As more and more plant growers are adopting energy-efficient lighting sources over conventional incandescent lights, LEDs are gradually gaining dominance over the market. LEDs or Light Emitting Diodes can be your best bet for supplemental lighting to grow plants. However, with HPS or High-Pressure Sodium technology incorporated in LEDs, initially, you might have to make significant investments. The energy-efficiency and long-lasting LEDs will, nevertheless, be worth every penny.
While choosing the LED lamps, there are a few factors that you should keep in mind for a good service life –
- Operating hours of the lamp annually
- Purchasing cost of lamps
- Installation and maintenance cost
- Electricity cost
- Additional cost for electrical capacity in some lamps (if any)
- Efficacy or electrical efficiency that varies in each type of LED lamp
Primarily, if not exclusively, you should consider the economics of lighting technology while choosing a light. The lifespan of an LED lamp varies from type to type. Therefore, the question may arise, how many months or years should you wait after installing a new lighting fixture to save enough energy to compensate for the consumption? Here also, your answer will vary according to the type of the lamp.
Nevertheless, it is the efficiency or efficacy of the lighting that you should put the most emphasis on before making a decision. The efficacy and efficiency of plant lights are used interchangeably although, in technical terms, we use the term ‘efficiency’ only in the case of the same numerator and denominator units. Therefore, you will often find LED light fixtures for plants that have 100% efficiency.
When numerator or output and denominator or input are not the same, the ratio refers to efficacy. Although it is useless to determine the efficiency of plant growth inhibitor spray, you can determine the efficacy of spraying treatment by measuring the reduction of the height of the plant divided by the required amount of chemical. In this case, the proper term will be ‘efficacy’ as the lighting values have dissimilar units of input and output.
The efficacy of any electrical lighting system was dependent on the perception of lighting in humans until recently. Human light perception is significantly subjective to the green spectrum and it is determined as the luminous efficacy which is measured in Lumens/ watts i.e. the number of produced lumens per watt (energy consumption). On the other hand, photons with PAR (Photosynthetically Active Radiation) or wavelengths ranging in 400-700 nanometers trigger photosynthesis. Hence, it can be said that such a luminous efficacy metric will not be appropriate for application on plants.
The proper metric to measure plant lighting will be PPE (Photosynthetic Photon Efficacy). It is measured by dividing PAR Photon Output (namely, PPF value) (μmol·s–¹) or micromoles/second unit with Watts (W) required as input power to produce the light. Therefore, its unit is stated as μmol·s–¹·W–¹. As 1 Watt (W) = 1 Joule/ second (J·s–¹), you can simplify this ratio as joule/ second or μmol/ second (μmol·J–¹).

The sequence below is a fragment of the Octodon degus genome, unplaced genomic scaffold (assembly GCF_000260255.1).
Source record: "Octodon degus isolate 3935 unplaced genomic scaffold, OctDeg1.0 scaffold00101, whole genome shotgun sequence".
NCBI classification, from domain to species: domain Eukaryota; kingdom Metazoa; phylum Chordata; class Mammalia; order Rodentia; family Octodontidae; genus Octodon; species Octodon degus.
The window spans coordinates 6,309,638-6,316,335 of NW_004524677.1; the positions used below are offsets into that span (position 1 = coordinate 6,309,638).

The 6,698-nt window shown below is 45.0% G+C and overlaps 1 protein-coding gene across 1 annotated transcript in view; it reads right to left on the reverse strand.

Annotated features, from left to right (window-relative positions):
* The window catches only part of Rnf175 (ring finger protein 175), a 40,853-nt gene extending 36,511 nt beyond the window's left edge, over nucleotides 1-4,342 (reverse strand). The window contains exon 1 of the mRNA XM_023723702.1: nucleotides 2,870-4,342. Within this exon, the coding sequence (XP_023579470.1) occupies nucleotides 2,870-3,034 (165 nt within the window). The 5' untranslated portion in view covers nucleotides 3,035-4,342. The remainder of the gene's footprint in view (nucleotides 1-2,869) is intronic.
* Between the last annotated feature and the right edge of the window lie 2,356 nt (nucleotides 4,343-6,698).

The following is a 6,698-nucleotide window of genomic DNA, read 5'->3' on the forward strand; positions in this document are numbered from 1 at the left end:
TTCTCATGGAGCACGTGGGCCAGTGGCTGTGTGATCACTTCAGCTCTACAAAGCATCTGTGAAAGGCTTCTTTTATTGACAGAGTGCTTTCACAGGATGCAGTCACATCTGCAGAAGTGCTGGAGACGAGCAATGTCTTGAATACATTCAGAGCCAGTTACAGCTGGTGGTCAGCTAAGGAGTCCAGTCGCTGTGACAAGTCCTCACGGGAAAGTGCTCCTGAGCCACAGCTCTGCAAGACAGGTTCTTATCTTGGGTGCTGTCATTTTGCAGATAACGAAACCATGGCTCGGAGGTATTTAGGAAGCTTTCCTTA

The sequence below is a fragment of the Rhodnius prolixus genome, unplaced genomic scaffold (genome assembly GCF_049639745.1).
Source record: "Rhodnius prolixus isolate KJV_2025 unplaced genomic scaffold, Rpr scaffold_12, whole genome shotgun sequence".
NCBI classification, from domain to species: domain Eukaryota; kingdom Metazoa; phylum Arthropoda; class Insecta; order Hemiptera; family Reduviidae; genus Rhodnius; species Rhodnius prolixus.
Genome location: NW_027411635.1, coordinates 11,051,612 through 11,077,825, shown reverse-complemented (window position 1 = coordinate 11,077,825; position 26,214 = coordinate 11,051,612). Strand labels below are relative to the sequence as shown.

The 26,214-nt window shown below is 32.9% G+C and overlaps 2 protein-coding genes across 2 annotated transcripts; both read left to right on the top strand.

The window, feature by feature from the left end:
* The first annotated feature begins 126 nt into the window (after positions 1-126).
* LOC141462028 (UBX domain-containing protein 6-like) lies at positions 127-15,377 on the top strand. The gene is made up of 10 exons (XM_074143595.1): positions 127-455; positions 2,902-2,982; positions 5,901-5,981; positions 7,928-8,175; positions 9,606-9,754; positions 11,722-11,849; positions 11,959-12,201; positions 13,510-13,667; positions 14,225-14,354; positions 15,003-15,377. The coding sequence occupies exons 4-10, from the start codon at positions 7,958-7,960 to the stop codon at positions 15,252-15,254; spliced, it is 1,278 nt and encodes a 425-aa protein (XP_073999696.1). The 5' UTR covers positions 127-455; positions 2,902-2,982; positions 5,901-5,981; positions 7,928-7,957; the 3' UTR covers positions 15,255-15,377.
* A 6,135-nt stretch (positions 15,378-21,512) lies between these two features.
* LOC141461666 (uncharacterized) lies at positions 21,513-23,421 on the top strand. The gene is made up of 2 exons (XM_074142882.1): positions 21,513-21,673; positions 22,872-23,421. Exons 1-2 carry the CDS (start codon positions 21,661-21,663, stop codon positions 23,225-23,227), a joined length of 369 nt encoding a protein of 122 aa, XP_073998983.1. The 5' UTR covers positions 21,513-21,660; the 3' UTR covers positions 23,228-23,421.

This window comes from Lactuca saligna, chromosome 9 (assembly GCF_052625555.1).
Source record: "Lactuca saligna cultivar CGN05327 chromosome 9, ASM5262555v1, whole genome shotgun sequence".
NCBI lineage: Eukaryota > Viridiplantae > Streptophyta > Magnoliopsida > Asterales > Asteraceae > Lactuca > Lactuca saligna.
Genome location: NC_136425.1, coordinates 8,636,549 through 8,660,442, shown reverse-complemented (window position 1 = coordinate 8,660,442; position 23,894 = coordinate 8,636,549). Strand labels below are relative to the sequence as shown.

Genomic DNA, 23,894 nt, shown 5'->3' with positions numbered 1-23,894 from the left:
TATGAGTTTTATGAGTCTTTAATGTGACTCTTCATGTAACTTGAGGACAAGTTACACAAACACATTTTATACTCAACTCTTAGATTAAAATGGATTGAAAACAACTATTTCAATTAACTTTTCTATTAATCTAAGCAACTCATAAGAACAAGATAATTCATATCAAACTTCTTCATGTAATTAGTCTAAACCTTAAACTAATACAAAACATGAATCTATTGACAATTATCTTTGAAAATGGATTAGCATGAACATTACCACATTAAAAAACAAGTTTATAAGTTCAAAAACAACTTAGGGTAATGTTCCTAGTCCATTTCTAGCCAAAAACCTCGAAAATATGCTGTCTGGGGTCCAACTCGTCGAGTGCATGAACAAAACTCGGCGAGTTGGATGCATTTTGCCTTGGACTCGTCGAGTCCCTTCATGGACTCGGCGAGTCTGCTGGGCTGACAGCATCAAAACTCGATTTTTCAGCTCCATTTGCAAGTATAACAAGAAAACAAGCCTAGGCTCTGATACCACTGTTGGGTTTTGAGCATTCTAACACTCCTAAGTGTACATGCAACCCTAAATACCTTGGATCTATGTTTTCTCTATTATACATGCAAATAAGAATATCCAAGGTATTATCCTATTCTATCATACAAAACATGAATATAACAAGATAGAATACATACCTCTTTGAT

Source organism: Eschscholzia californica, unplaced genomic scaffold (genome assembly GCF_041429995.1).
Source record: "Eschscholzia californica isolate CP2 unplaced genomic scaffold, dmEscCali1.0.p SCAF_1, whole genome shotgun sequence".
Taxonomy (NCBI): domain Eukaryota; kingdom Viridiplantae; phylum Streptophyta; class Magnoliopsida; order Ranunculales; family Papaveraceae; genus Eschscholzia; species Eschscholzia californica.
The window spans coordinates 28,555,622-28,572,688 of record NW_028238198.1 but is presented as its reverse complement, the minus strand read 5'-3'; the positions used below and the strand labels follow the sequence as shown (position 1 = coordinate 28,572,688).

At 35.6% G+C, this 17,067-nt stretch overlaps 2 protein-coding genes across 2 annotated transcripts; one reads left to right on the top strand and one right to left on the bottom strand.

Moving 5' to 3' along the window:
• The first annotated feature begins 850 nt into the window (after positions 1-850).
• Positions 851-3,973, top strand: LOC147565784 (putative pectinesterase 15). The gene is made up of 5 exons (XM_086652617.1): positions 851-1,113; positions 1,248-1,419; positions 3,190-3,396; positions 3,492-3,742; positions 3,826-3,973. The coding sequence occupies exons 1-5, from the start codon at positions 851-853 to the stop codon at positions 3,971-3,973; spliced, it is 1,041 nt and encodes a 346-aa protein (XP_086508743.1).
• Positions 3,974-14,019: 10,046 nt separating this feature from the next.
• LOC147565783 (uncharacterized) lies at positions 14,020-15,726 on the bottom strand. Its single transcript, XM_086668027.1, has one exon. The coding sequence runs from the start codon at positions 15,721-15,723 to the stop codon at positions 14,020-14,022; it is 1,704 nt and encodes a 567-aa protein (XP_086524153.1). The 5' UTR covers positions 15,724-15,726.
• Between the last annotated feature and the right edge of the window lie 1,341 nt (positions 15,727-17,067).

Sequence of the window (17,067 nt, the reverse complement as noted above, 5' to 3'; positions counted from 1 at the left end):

You can measure the total energy output for the LED growing lamp by –
- Flat Plane Integration
- Integrating Sphere
The Integrating Sphere refers to the hollow sphere that can reflect lights from the inside, thanks to the highly reflective white coating to the interior. Once you insert the LED lamp, electrical output with any ballast and the light output will be measured. However, this type of integrating sphere can be quite pricey and needs proper expertise for operating. That is why the measurements in these spheres are conducted by lighting companies and independently working lighting laboratories regularly.
For example, a single-ended 400 watts HPS (High-Pressure Sodium) lamp having magnetic ballast has PPE measuring about 0.9 μmol·J–¹. At the same time, the double-ended HPS (High-Pressure Sodium) lamp with 1000 Watts power and electronic ballast will have its PPE measured as about 1.7 μmol·J–¹. This value in different LED lamps will considerably differ and as a matter of fact, you will find several new light fixtures in which the PPE exceeds 2.0 μmol·J–¹. In terms of the conversion of photosynthetic photons from electricity, you need a higher PPE value so that it is more effective.
As the LED PPEs are rapidly increasing, the purchasing costs are reduced accordingly, and therefore, many new plant growers are having second thoughts before investing. The LED composition in a system and the maximum theoretical PPE in LEDs range in 4.6-5.1 μmol·J–¹ are co-dependent. It is highly unlikely that you can get such extravagant values in a lifetime, although it can be said that in the next ten years, you will get about 3.5 μmol·J–¹ efficacy.
It is futile to wait for more advanced technology because of unpredictable market standards. Experienced growers are often found to use dirty and old HPS lamps with 400 watts of power. If they upgrade to new and modern technology, their electric bill will be over 50% less than now.
If you use LED lamps for over four months annually i.e. 2000 hours or more and if your electric bill is above the standard cost i.e. USD 0.12 kWh, you are sure to get a payback within 2-3 years, more if there is energy return. So, you should make your economic analysis depending on your case and you will understand which type of lamp will be your best investment for the long term.